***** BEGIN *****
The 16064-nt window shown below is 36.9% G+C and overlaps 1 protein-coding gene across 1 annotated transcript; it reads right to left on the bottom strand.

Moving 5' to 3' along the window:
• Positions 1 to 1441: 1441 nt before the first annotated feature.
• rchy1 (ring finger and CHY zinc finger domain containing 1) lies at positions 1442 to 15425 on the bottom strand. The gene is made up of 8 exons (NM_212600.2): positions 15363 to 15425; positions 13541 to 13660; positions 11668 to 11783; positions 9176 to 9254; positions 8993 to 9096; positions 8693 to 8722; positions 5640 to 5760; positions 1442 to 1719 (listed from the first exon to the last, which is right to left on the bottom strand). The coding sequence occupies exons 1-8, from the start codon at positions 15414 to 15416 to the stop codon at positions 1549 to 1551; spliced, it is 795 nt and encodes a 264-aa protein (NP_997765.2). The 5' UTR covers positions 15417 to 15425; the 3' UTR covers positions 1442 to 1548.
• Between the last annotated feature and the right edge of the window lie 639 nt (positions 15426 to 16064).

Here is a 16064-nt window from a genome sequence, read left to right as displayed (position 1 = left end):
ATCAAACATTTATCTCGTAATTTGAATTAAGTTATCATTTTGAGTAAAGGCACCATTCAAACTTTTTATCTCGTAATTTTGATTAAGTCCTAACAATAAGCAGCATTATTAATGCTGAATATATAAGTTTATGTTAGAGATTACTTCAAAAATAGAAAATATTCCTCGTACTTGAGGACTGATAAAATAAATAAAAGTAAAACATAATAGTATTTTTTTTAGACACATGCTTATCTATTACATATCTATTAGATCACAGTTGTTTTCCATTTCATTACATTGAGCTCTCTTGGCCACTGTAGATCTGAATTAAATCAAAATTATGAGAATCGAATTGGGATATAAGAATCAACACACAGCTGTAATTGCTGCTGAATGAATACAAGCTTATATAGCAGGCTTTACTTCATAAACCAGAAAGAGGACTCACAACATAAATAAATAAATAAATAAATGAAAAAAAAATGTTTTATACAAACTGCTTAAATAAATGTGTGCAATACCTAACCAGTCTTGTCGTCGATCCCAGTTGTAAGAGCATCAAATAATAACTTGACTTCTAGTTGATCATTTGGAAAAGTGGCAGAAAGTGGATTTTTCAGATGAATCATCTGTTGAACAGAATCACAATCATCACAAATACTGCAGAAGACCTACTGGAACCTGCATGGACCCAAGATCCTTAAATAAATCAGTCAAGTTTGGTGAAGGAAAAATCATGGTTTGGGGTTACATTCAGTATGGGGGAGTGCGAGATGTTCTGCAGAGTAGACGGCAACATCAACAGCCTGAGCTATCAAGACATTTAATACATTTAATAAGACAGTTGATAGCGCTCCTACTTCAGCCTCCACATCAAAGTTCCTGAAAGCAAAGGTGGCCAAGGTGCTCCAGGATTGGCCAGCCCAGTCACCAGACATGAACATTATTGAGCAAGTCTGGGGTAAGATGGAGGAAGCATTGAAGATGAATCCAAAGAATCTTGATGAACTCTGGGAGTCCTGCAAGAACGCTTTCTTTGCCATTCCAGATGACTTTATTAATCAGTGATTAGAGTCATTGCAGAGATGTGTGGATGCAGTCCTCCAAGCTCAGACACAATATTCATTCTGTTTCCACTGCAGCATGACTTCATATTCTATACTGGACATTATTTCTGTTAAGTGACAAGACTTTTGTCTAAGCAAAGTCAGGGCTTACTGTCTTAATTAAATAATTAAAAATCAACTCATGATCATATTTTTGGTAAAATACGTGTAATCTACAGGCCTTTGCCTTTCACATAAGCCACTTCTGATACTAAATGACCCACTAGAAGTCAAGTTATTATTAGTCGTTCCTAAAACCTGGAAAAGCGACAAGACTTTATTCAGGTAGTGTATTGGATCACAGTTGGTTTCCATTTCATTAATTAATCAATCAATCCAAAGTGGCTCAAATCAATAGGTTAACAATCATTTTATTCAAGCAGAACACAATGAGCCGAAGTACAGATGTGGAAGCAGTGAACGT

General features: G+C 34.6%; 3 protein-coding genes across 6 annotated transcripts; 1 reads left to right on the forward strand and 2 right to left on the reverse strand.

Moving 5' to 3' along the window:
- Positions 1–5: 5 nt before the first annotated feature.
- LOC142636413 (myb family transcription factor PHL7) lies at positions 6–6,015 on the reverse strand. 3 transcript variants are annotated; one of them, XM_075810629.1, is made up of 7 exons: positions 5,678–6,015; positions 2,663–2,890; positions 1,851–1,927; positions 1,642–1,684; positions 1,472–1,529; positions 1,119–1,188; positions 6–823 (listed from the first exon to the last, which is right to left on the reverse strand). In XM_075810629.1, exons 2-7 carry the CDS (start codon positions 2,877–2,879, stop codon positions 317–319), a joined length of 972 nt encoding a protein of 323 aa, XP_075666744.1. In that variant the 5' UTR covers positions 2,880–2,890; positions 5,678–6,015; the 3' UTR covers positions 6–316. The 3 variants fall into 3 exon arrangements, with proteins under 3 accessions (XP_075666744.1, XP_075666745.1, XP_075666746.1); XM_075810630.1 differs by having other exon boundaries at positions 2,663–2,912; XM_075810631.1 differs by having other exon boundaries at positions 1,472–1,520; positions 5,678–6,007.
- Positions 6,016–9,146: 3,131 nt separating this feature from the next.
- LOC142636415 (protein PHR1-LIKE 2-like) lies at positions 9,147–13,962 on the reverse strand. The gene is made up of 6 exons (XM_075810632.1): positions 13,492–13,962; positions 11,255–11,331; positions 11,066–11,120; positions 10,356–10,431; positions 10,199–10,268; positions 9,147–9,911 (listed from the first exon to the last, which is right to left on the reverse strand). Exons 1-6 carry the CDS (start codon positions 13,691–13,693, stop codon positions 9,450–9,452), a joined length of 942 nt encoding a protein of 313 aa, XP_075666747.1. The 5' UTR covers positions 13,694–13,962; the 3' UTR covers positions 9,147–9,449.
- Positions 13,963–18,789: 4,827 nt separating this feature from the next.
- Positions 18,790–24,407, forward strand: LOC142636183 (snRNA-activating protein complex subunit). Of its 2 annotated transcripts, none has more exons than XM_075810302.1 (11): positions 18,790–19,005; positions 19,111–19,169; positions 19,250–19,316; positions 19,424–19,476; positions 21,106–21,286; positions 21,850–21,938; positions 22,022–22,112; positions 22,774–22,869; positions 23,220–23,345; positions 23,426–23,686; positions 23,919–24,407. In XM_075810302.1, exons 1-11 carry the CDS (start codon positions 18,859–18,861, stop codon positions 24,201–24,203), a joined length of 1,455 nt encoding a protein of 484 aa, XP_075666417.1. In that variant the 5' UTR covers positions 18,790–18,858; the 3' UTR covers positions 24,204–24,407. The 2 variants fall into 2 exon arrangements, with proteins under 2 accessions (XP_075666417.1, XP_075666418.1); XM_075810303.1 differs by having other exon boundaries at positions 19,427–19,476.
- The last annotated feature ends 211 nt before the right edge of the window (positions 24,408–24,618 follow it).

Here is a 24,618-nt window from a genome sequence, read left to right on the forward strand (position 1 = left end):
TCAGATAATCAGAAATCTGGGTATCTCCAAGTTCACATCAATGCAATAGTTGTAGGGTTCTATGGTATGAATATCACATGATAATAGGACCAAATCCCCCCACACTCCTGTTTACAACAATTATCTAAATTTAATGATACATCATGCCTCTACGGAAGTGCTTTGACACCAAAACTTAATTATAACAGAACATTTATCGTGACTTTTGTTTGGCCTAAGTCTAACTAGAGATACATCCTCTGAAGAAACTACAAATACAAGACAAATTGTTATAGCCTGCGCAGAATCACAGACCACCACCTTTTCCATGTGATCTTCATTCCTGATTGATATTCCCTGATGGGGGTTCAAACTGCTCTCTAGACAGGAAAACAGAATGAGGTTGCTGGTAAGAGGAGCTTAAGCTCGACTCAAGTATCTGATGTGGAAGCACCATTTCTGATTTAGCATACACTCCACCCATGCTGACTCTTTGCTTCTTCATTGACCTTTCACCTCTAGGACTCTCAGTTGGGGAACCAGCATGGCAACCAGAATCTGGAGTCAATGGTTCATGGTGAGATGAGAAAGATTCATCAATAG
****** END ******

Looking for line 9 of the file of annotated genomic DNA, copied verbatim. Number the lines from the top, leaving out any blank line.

Moving 5' to 3' along the window: